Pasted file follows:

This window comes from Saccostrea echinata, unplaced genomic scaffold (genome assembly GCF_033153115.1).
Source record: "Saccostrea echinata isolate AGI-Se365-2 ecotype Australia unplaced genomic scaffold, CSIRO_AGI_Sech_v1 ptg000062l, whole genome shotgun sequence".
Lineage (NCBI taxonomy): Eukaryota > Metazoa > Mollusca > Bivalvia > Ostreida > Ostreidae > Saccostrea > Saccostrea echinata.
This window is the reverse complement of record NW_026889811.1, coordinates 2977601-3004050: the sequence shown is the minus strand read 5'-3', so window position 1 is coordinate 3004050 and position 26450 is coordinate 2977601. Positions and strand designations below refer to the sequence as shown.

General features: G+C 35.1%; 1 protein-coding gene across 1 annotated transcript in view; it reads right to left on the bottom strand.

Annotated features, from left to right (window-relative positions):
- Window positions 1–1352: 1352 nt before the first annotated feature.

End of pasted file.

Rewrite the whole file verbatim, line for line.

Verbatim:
This window comes from Saccostrea echinata, unplaced genomic scaffold (genome assembly GCF_033153115.1).
Source record: "Saccostrea echinata isolate AGI-Se365-2 ecotype Australia unplaced genomic scaffold, CSIRO_AGI_Sech_v1 ptg000062l, whole genome shotgun sequence".
Lineage (NCBI taxonomy): Eukaryota > Metazoa > Mollusca > Bivalvia > Ostreida > Ostreidae > Saccostrea > Saccostrea echinata.
This window is the reverse complement of record NW_026889811.1, coordinates 2977601-3004050: the sequence shown is the minus strand read 5'-3', so window position 1 is coordinate 3004050 and position 26450 is coordinate 2977601. Positions and strand designations below refer to the sequence as shown.

General features: G+C 35.1%; 1 protein-coding gene across 1 annotated transcript in view; it reads right to left on the bottom strand.

Annotated features, from left to right (window-relative positions):
- Window positions 1–1352: 1352 nt before the first annotated feature.